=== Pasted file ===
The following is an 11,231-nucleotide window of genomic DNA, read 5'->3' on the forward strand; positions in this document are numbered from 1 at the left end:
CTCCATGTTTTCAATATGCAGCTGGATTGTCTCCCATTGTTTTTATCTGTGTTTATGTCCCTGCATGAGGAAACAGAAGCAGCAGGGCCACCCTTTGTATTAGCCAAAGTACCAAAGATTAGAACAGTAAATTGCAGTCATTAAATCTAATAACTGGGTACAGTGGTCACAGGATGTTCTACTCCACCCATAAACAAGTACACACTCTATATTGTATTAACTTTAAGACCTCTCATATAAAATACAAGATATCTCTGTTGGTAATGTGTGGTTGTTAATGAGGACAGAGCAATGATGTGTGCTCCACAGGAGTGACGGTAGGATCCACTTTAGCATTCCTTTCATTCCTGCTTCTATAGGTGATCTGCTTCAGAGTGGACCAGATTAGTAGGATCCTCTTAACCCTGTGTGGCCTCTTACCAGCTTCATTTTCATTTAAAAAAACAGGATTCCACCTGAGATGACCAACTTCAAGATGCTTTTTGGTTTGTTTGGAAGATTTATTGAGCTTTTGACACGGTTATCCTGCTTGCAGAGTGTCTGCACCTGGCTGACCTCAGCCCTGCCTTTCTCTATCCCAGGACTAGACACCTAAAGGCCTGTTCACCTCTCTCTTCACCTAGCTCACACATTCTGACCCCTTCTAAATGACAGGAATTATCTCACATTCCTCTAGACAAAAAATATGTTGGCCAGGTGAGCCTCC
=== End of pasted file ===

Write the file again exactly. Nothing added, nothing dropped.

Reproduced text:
The following is an 11,231-nucleotide window of genomic DNA, read 5'->3' on the forward strand; positions in this document are numbered from 1 at the left end:
CTCCATGTTTTCAATATGCAGCTGGATTGTCTCCCATTGTTTTTATCTGTGTTTATGTCCCTGCATGAGGAAACAGAAGCAGCAGGGCCACCCTTTGTATTAGCCAAAGTACCAAAGATTAGAACAGTAAATTGCAGTCATTAAATCTAATAACTGGGTACAGTGGTCACAGGATGTTCTACTCCACCCATAAACAAGTACACACTCTATATTGTATTAACTTTAAGACCTCTCATATAAAATACAAGATATCTCTGTTGGTAATGTGTGGTTGTTAATGAGGACAGAGCAATGATGTGTGCTCCACAGGAGTGACGGTAGGATCCACTTTAGCATTCCTTTCATTCCTGCTTCTATAGGTGATCTGCTTCAGAGTGGACCAGATTAGTAGGATCCTCTTAACCCTGTGTGGCCTCTTACCAGCTTCATTTTCATTTAAAAAAACAGGATTCCACCTGAGATGACCAACTTCAAGATGCTTTTTGGTTTGTTTGGAAGATTTATTGAGCTTTTGACACGGTTATCCTGCTTGCAGAGTGTCTGCACCTGGCTGACCTCAGCCCTGCCTTTCTCTATCCCAGGACTAGACACCTAAAGGCCTGTTCACCTCTCTCTTCACCTAGCTCACACATTCTGACCCCTTCTAAATGACAGGAATTATCTCACATTCCTCTAGACAAAAAATATGTTGGCCAGGTGAGCCTCC